Few restaurants can boast as impressive a setting as Dock Kitchen. Overlooking the Grand Union Canal, in a smartly restored Victorian wharf, globetrotting chef Stevie Parle's Ladbroke Grove base doubles as a showroom for furniture and lighting designer Tom Dixon, whose studio is downstairs. Restaurant/showroom hybrids might be nothing new - Chair in Westbourne Grove (chairs, obvs) and Firevault in Marylebone (designer fireplaces, believe it or not), both now closed, got there first - but nowhere does it with quite such urbane modernity as here.
Parle has made a name for himself travelling the world, researching and discovering regional techniques and ingredients - nice work if you can get it - and parlaying that into a number of popular books (on sale in the restaurant, natch) and TV series. It was watching the most recent of these, Spice Trip, which led my pal Ian to suggest that we give Dock Kitchen a whirl, his appetite whetted and interest piqued by Stevie's televised adventures. We took mutual friend Anders along on the itself not-insubstantial trek to W10.
Dock Kitchen offers two options at dinner, a set menu changing every ten days or so which showcases a particular region (Old Delhi on the night we visited) and a la carte; we chose the latter. Like Stevie Parle himself the menu roams from country to country, name-checking an unusual spice here, a less-than-familiar vegetable there. If it weren't for the likelihood that, like Ian, most diners will be fans of the chef's programmes and thus know their labneh from their lavash, it could seem wilfully opaque. Instead it reads excitingly and although fairly concise at six choices for each course, is hard to choose the most appealing dishes from.
A pre-starter nibble of tempura sage leaves, drizzled in honey and sprinkled with chilli flakes, were fiendishly moreish, as was a basket of lavash, an unleavened flatbread served hot and charred from the grill. There was more of it with my starter, lusciously fat and bloody chicken livers cooked in seven spice and pomegranate molasses, which I smooshed onto the bread and wolfed down before, mea culpa, the boys could have even a taste.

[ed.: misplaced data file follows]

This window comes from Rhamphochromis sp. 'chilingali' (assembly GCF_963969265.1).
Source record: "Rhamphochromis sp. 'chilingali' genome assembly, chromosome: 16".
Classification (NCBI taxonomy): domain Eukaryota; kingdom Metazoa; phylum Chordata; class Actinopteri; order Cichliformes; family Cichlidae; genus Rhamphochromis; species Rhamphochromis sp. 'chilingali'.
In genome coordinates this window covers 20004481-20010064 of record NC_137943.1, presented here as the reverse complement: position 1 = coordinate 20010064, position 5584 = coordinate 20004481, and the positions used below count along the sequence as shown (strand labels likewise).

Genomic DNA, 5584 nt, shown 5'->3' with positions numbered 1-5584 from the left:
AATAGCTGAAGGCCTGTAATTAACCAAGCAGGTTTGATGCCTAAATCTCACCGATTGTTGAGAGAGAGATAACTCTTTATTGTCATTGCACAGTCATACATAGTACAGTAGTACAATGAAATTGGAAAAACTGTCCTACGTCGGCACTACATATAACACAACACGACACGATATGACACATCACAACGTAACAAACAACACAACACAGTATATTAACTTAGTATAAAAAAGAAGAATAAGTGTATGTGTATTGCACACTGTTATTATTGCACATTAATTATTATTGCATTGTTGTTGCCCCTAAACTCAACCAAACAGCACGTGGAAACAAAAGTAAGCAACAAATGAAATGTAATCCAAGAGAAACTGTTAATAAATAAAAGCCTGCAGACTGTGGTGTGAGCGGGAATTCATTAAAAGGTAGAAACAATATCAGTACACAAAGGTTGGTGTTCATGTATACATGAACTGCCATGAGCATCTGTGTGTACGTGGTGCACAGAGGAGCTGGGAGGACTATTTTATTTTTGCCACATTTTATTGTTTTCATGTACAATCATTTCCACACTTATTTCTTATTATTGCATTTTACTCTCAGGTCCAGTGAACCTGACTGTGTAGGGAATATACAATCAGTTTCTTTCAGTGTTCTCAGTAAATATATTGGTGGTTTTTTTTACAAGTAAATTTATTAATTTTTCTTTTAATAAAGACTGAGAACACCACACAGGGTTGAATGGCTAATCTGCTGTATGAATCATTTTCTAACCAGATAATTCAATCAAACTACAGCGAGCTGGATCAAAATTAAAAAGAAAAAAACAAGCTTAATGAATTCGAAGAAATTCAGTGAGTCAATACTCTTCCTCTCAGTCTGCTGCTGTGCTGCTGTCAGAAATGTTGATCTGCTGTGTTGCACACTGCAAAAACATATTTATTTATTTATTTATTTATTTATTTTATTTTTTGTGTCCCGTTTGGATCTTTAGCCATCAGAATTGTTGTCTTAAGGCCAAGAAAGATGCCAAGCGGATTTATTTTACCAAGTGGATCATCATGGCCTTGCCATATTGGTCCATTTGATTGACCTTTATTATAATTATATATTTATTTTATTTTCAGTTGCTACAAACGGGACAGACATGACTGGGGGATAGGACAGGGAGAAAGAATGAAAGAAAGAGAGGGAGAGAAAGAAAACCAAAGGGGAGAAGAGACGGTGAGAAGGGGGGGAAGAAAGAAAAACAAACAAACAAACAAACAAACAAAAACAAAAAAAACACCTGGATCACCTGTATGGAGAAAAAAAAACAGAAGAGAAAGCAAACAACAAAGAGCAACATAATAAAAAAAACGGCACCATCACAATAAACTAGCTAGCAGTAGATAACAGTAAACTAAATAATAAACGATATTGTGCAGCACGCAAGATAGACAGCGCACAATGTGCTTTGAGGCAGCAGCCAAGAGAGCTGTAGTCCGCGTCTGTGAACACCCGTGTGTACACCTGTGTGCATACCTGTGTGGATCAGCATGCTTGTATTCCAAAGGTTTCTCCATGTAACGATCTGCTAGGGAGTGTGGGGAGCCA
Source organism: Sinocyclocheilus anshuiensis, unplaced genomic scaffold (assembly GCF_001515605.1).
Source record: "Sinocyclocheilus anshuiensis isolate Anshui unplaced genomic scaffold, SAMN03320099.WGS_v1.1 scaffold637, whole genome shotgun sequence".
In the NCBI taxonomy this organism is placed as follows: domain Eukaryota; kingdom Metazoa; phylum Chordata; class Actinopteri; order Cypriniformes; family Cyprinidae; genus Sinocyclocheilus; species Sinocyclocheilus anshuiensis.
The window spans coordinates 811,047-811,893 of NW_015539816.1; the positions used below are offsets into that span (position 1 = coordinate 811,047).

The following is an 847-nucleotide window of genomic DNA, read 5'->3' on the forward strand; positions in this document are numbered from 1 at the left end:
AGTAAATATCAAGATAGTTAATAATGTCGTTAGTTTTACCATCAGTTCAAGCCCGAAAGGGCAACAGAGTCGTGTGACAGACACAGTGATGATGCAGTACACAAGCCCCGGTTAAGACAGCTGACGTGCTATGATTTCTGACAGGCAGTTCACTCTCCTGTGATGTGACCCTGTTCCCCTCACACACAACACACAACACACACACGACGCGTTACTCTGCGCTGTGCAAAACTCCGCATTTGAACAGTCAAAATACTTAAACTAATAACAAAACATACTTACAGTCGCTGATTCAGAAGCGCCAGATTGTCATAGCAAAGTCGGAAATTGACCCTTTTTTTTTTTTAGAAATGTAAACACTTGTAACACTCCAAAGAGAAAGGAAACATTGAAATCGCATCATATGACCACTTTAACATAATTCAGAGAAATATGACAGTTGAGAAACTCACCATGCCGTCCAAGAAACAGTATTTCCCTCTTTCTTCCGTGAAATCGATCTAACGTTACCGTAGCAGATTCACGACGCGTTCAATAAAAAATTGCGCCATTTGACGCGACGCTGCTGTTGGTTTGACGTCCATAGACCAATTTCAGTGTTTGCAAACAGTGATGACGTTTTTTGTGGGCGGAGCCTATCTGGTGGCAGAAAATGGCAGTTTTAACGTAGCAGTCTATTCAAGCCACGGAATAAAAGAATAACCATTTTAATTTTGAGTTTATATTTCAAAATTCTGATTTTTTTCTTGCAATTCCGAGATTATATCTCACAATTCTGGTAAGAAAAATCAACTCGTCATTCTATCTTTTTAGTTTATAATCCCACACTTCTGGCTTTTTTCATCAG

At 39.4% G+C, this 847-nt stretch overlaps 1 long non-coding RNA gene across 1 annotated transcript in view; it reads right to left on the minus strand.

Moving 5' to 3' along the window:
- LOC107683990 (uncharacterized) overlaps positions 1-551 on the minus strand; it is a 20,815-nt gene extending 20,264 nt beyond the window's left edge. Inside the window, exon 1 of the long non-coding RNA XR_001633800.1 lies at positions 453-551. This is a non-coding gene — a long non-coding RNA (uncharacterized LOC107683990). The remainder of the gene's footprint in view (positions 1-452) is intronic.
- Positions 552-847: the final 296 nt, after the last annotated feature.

Ian's starter, listed as 'A piece of Iberico secreto' (a piece of menu writing I found rather affected) was a good tender slice of this pinkest of porks, its delicacy not overwhelmed by grilled leek and pleasantly smoky if rather wet romesco sauce. Anders' cotechino sausage, served as is traditional in some parts of Italy on New Year's Eve - despite it being late January in London - on a bed of lentils, had enough peppery savour to not really need its accompanying mustard fruits and dragoncello sauce. Dragoncello, incidentally, is tarragon; why it wasn't just called that here escapes me.
I won't reproduce the exhaustingly-long twenty-word name of Anders' main course in full, but it was, essentially, a Sri Lankan thali. A very good one, too, albeit one with an occasional whack of such intense heat as to make Anders' eyelids snap back in his head. Ian and I shared lamb biryani (available only for two people or more), cooked in a clay pot sealed with dough to keep moisture and its wonderful aromas in. It was a superb dish, the lamb flakingly tender and so beautifully spiced as to prove without doubt that Stevie knows his stuff. We liked too that it came with dishes of rose petals, almonds and coriander to mix in to taste, bringing a little variety to each mouthful.
Desserts were pleasant enough if not in the same league as the more complex savoury courses. Ian's pistachio and nutmeg cake with saffron yoghurt was good as cakes go but nothing to get too excited about, and my Seville orange tart, while refreshing after the biryani, was rather too sharp. A pot of poky smoked Sri Lanka tea took the sourness away most agreeably.
The boys' ordering of wine by the glass (still on the wagon, I stuck to the excellent home-made lemonade) pushed our bill including service up to about £53 a head, steep but about the norm for food of this quality and into which clearly a lot of thought and love, not to mention considered sourcing, had gone. Only the biryani, while admittedly splendid, felt over-priced at £35 for two. Service, from a hipsterish brigade of jeans-clad boys and girls, was impeccable.
You enter and leave Dock Kitchen through a mini-grocery store where many of the ingredients championed by Stevie Parle in his programmes and books - as well as the books themselves - are on sale. This rather sums the place up; more than just a restaurant, Dock Kitchen is the shop-window for a clearly very talented cook who, less ostentatiously but no less surely than Jamie Oliver and Gordon Ramsay before him, is fast becoming a one-man industry. And good luck to him with it I say; when food's as exciting and enjoyable as this, the person responsible for it deserves to be shown off.
Dock Kitchen, Portobello Dock, 342/344 Ladbroke Grove, London W10 5BU Tel: 020 8962 1610 http://www.dockkitchen.co.uk
Posted by +Hugh Wright